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Tips on growing agapanthus?

Posted by delta_shelbygirl 6B (My Page) on
Wed, Jan 14, 09 at 12:59

I'm new to this site and thrilled to find so many experienced and helpful gardeners! I am wondering if anyone has experience or suggestions for growing agapanthus in zone 6b? I've been admiring these plants at the local nursery and have been researching on the web, but don't know if these are a good choice for my location. The spot I am considering is very sunny south and west facing, with good drainage.


Follow-Up Postings:

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RE: Tips on growing agapanthus?

  • Posted by bboy z8 WA USA (My Page) on
    Wed, Jan 14, 09 at 15:48

Maybe grow as a tub plant put under cover during cold weather.


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RE: Tips on growing agapanthus?

So far Agapanthus 'Storm Cloud' has been a toughy for me. I made the mistake of planting it behind blue oat grass. The blooms were wimpy. But it survives. I'm moving it to front of the border because I read they like sun beating down at their base.


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RE: Tips on growing agapanthus?

Thanks for the advice! I've been doing some more looking on the web and apparently Monrovia has developed Agapanthus Midknight Blue that is hardy zone 6. I will try to track it down this spring and give it a try. I have a hot, dry spot in the front yard for it. It is winter that worries me...


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RE: Tips on growing agapanthus?

There a number of cold hardy strains of Agapanthus available - the Headbourne Hybrids have been around for years and are listed to zone 6. Also a variety called 'Cold Hardy White', offered through High Country Gardens. And Xera Plants (located in Oregon) grows a variety of agapanthus they list to 0F. They are wholesale only but sell to a several Seattle area nurseries. 'Peter Pan' and 'White Profusion' are relatively common and are tough little dwarf plants that perform reliably in the PNW. I have a container planting of 'White Profusion' that I've grown for years and virtually ignore - it disappears totally over winter and then blooms like a maniac for several weeks in midsummer.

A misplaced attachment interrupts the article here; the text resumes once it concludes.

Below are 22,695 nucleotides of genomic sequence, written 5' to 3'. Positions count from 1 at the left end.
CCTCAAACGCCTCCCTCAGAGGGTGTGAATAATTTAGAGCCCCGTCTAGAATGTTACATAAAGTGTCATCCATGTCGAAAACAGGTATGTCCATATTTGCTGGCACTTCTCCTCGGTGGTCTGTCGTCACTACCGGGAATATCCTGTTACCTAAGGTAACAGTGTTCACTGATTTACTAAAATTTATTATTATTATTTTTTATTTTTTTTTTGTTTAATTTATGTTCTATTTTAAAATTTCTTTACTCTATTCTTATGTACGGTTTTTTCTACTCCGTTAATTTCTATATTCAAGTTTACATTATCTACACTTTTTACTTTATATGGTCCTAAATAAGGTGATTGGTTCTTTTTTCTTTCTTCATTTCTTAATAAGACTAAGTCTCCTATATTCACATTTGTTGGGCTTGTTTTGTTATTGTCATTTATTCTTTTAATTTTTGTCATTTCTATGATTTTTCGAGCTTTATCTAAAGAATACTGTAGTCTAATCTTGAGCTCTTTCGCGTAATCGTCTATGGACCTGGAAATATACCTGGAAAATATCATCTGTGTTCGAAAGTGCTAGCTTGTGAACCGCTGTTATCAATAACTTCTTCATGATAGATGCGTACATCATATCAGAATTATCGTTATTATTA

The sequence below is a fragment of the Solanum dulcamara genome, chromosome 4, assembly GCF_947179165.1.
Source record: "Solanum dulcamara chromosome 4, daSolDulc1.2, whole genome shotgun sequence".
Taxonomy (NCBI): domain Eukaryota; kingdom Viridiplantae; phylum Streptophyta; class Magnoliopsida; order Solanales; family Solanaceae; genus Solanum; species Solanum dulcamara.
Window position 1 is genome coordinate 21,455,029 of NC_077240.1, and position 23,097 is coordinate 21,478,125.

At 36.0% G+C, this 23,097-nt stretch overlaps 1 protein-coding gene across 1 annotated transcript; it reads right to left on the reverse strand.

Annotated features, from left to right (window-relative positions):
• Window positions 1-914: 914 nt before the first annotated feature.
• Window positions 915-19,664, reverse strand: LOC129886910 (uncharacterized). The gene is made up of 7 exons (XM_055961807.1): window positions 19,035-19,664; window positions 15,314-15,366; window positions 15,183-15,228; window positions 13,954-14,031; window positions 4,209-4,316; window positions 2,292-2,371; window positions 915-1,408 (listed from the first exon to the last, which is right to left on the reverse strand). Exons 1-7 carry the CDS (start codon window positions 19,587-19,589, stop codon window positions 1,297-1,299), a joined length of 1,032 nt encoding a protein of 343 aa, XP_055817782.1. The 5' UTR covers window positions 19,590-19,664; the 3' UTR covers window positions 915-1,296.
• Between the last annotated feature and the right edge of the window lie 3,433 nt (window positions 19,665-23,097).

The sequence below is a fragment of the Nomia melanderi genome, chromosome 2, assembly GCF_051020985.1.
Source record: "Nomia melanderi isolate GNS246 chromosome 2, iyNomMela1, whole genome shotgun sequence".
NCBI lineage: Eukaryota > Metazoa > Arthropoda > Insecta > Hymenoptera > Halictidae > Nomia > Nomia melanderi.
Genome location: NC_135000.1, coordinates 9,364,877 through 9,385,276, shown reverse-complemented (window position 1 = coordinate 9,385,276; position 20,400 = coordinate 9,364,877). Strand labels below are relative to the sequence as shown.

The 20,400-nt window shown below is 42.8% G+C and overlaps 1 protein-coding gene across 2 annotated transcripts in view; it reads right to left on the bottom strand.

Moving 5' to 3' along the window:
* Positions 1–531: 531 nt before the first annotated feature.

Container growing may be a good option. IME, these appreciate being root bound, the soil heats up decently in summer to produce reliable blooming and you can move them easily into winter shelter if necessary. One of the primary advantages of growing them in this manner is the ability to control drainage. I think most are lost over winter in our climate by overly wet, cold soils.

Avoid the species africanus - these are the most common evergreen forms seen inSoCal and tend to be the least hardy for northern gardeners. Most of the more hardy forms will be some type of hybrids or selections of campanulatus and are all totally herbaceous.


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